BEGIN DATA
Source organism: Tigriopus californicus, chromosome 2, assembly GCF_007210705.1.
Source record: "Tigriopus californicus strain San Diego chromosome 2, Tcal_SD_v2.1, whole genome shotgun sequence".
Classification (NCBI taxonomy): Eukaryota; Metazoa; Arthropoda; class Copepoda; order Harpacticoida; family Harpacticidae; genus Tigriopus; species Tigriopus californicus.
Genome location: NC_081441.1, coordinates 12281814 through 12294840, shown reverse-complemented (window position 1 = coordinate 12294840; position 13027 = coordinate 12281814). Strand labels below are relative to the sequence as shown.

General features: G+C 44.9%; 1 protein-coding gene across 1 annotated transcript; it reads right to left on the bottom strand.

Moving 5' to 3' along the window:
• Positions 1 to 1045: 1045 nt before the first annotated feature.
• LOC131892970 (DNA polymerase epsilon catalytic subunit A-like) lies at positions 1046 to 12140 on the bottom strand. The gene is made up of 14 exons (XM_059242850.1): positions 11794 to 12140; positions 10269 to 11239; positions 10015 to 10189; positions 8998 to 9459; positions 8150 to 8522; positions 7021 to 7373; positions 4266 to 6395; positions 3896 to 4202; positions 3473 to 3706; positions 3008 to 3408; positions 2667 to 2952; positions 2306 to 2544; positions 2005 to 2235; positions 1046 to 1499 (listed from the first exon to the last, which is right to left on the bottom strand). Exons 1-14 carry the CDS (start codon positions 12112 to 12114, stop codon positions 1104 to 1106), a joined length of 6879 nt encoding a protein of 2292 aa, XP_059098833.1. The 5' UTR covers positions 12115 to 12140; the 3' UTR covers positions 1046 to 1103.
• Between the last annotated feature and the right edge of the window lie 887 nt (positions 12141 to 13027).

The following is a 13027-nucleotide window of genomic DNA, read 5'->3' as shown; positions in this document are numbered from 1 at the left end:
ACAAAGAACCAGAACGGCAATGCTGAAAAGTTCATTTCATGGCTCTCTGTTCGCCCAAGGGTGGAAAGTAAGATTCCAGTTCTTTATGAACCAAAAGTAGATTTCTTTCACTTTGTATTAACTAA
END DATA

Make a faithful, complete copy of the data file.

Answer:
Source organism: Tigriopus californicus, chromosome 2, assembly GCF_007210705.1.
Source record: "Tigriopus californicus strain San Diego chromosome 2, Tcal_SD_v2.1, whole genome shotgun sequence".
Classification (NCBI taxonomy): Eukaryota; Metazoa; Arthropoda; class Copepoda; order Harpacticoida; family Harpacticidae; genus Tigriopus; species Tigriopus californicus.
Genome location: NC_081441.1, coordinates 12281814 through 12294840, shown reverse-complemented (window position 1 = coordinate 12294840; position 13027 = coordinate 12281814). Strand labels below are relative to the sequence as shown.

General features: G+C 44.9%; 1 protein-coding gene across 1 annotated transcript; it reads right to left on the bottom strand.

Moving 5' to 3' along the window:
• Positions 1 to 1045: 1045 nt before the first annotated feature.
• LOC131892970 (DNA polymerase epsilon catalytic subunit A-like) lies at positions 1046 to 12140 on the bottom strand. The gene is made up of 14 exons (XM_059242850.1): positions 11794 to 12140; positions 10269 to 11239; positions 10015 to 10189; positions 8998 to 9459; positions 8150 to 8522; positions 7021 to 7373; positions 4266 to 6395; positions 3896 to 4202; positions 3473 to 3706; positions 3008 to 3408; positions 2667 to 2952; positions 2306 to 2544; positions 2005 to 2235; positions 1046 to 1499 (listed from the first exon to the last, which is right to left on the bottom strand). Exons 1-14 carry the CDS (start codon positions 12112 to 12114, stop codon positions 1104 to 1106), a joined length of 6879 nt encoding a protein of 2292 aa, XP_059098833.1. The 5' UTR covers positions 12115 to 12140; the 3' UTR covers positions 1046 to 1103.
• Between the last annotated feature and the right edge of the window lie 887 nt (positions 12141 to 13027).

The following is a 13027-nucleotide window of genomic DNA, read 5'->3' as shown; positions in this document are numbered from 1 at the left end:
ACAAAGAACCAGAACGGCAATGCTGAAAAGTTCATTTCATGGCTCTCTGTTCGCCCAAGGGTGGAAAGTAAGATTCCAGTTCTTTATGAACCAAAAGTAGATTTCTTTCACTTTGTATTAACTAA